Cookie banner

This site uses cookies. Select "Block all non-essential cookies" to only allow cookies necessary to display content and enable core site features. Select "Accept all cookies" to also personalize your experience on the site with ads and partner content tailored to your interests, and to allow us to measure the effectiveness of our service.

To learn more, review our Cookie Policy, Privacy Notice and Terms of Use.

clock menu more-arrow no yes mobile

Filed under:

I Guess I’ll Just Have Bangs Forever

New, 3 comments
A woman with bangs Photo: Kevin Tachman/Trunk Archive

Racked is no longer publishing. Thank you to everyone who read our work over the years. The archives will remain available here; for new stories, head over to, where our staff is covering consumer culture for The Goods by Vox. You can also see what we’re up to by signing up here.

It is a truth universally acknowledged that growing your bangs out sucks so hard. You’re volunteering for a mild but persistent annoyance all day, every day, and the cost of and dependency on bobby pins is completely self-debasing. Plus, whether or not you have bangs doesn’t matter to anyone but you (although people do love telling you not to “give up”), and it was presumably your own dang idea, so you can’t even complain. So why in god’s good name am I doing this now, when there’s so much else to worry about?

In October, I was the lucky person to say “I will!” when asked who wanted to get a haircut from renowned hairstylist Sally Hershberger on Facebook Live. The haircut was set for November 9th, a date you may remember as the one immediately following the US presidential election. The haircut was moved so that I wouldn’t spend the haircut cursing/crying/throwing up and rescheduled for December 7th (another familiar date, depending on how much you know about WWII). You can watch it here; it’s very, very long.

The thing was, I needed a haircut in October, back when I first said yes. And by December, my bangs — for so long cut straight across, like the Zooey Deschanel-but-mad-all-the-time that I wish to be in the world — had grown to a length where any hairstylist (never mind the talented and truly delightful Sally Hershberger) would naturally say “Grow them out!” And thus, my hair was cut into a shag with sweeping side bangs, which I was told never to straighten, ever.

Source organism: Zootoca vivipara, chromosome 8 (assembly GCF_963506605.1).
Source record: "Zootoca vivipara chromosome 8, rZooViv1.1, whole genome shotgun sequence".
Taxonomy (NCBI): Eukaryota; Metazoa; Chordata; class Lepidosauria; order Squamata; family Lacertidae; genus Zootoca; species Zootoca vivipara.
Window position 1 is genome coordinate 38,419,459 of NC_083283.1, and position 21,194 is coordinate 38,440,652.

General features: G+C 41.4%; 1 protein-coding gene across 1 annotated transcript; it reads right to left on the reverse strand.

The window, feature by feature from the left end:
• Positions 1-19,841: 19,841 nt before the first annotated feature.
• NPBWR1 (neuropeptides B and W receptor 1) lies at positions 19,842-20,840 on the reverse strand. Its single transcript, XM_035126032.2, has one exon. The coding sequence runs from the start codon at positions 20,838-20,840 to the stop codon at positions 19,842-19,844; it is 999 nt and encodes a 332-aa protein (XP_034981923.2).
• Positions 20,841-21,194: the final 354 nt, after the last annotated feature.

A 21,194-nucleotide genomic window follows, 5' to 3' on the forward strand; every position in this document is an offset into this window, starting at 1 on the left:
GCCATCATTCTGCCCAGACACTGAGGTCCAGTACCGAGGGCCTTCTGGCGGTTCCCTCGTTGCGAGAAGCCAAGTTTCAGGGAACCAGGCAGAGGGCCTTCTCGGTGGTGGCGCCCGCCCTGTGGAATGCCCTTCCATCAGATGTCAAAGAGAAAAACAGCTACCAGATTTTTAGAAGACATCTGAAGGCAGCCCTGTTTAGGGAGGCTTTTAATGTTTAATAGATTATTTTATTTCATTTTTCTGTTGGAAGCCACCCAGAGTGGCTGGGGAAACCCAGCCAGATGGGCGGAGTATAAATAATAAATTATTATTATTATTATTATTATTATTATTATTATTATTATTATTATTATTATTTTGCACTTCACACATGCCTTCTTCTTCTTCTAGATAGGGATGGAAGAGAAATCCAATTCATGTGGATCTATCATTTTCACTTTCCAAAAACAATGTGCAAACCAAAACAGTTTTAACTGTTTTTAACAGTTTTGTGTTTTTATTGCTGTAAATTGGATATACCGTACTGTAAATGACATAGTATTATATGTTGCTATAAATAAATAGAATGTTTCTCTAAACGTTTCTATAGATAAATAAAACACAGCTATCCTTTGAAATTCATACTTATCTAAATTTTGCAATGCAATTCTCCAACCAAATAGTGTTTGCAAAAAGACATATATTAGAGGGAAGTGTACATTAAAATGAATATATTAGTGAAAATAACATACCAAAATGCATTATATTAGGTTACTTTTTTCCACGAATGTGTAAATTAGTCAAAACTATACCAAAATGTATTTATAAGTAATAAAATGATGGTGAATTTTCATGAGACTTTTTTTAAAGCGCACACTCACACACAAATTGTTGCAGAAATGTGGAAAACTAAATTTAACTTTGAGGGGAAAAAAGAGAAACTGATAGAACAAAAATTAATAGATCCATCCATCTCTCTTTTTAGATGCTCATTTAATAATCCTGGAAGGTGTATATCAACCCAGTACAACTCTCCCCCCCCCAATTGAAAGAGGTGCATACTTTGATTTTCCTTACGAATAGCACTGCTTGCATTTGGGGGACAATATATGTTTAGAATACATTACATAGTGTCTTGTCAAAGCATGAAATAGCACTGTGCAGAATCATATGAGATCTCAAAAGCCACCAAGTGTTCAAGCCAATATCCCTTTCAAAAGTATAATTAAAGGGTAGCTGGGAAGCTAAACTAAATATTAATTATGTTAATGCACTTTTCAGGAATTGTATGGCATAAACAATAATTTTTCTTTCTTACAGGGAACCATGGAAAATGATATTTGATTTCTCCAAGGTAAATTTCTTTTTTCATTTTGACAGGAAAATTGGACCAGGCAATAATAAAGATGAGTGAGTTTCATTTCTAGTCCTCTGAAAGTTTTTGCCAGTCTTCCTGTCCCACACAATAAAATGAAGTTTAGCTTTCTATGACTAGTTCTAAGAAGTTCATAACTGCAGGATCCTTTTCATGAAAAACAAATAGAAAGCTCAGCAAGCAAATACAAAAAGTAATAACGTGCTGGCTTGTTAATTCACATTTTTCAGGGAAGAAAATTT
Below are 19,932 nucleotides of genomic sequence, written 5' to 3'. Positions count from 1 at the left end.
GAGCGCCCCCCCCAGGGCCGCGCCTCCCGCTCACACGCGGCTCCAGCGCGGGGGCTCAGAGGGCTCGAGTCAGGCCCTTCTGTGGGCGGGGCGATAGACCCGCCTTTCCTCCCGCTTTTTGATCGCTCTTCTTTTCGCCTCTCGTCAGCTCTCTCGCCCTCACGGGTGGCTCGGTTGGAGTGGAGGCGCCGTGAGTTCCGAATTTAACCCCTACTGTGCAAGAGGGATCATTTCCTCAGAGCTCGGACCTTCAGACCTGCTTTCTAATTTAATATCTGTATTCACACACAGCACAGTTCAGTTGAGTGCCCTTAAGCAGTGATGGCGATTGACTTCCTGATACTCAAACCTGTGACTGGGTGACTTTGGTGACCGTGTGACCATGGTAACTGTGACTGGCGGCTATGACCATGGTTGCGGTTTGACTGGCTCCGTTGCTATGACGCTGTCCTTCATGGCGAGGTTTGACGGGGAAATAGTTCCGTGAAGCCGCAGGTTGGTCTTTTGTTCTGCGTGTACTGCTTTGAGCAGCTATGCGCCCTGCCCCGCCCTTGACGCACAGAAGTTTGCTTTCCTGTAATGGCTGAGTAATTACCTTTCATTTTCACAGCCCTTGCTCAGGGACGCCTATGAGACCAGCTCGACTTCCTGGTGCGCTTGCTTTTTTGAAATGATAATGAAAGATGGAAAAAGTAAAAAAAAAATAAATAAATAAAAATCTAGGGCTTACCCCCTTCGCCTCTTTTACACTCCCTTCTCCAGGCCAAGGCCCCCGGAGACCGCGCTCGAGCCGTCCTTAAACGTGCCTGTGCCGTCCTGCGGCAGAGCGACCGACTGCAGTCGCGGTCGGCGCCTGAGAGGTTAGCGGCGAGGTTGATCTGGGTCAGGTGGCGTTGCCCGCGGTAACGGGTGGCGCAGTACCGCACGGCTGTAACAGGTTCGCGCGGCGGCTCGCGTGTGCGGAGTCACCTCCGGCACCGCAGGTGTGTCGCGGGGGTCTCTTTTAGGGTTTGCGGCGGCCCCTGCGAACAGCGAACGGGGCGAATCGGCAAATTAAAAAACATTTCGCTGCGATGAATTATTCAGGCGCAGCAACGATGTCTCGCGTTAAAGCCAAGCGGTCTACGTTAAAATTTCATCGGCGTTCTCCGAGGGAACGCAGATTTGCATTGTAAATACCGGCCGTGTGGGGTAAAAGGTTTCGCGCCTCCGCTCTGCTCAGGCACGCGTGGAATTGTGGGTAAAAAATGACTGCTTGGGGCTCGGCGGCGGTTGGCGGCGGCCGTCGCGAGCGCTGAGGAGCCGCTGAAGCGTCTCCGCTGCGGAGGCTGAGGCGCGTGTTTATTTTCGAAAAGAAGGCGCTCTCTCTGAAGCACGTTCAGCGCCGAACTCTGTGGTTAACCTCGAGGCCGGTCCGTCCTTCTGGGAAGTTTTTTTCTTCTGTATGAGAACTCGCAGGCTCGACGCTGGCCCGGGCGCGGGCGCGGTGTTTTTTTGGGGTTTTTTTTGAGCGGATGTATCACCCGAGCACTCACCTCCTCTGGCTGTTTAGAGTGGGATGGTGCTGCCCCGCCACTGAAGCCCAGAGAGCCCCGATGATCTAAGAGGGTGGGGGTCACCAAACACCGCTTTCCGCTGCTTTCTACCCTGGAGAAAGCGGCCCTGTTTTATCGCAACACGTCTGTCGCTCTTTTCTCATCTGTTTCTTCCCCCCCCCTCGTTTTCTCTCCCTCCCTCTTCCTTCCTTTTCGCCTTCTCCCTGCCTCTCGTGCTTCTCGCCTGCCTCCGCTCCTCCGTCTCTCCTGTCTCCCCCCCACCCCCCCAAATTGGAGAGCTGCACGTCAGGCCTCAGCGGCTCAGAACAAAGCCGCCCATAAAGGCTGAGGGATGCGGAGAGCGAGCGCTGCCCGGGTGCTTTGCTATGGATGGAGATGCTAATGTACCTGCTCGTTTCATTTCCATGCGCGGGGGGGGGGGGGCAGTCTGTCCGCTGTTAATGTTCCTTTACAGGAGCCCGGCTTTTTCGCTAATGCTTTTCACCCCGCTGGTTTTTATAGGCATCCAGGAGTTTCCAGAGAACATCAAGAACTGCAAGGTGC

It is easily the best and most skilled haircut I’ve ever gotten. Months later, I still receive compliments on it frequently, and it’s growing out beautifully. If you have a bunch of money and want a shag, see Sally.

But also, during these same months, I have never truly and fully warmed to this look for myself. It’s just not quite for me! It’s a cool mom haircut, and I am just a regular mom (but without kids). Plus, I always straighten it, as opposed to never, because who has time to air dry, and I often end up putting it in an unskilled topknot with the kind of slicked-back, bobby-pinned bangs that make me look like the world’s oldest and most out-of-shape field hockey player. If I don’t, the growing-out bangs are always in my face.

I just want to be able to wear my hair down and see at the same time. I want to throw out all my bobby pins and stop looking like I’m perpetually on my way to the gym (‘cause I’m not). I don’t want to throw out contact lenses because the hair stuck in my eye ripped them in half. I don’t have it in me right now to take on modern woman’s most notorious, low-grade, totally elective irritation.

As such, I’m making a hair appointment and tentatively planning to have straight-across bangs until I die or go bald. As much as I feel like I shouldn’t have the same haircut at 31 that I had at 25, I miss my my old bangs. I’m not sure I ever wanted to get rid of them, or if I wanted to want to get rid of them because it seemed like the right aesthetic choice for a woman of my age. But who cares about that?

Now, I’m doubling down. Bangs forever! Bangs through my 30s, bangs into my 40s bangs for my 50s when global warming gets us all. Bangs for formal occasions and bangs for fun. Bangs even when wearing headbands.

When I do die, I want my body turned into fireworks to be set off over the ocean — but first, please gently trim off my bangs and let them waft over Brooklyn, so they won’t get ruined by the salt water.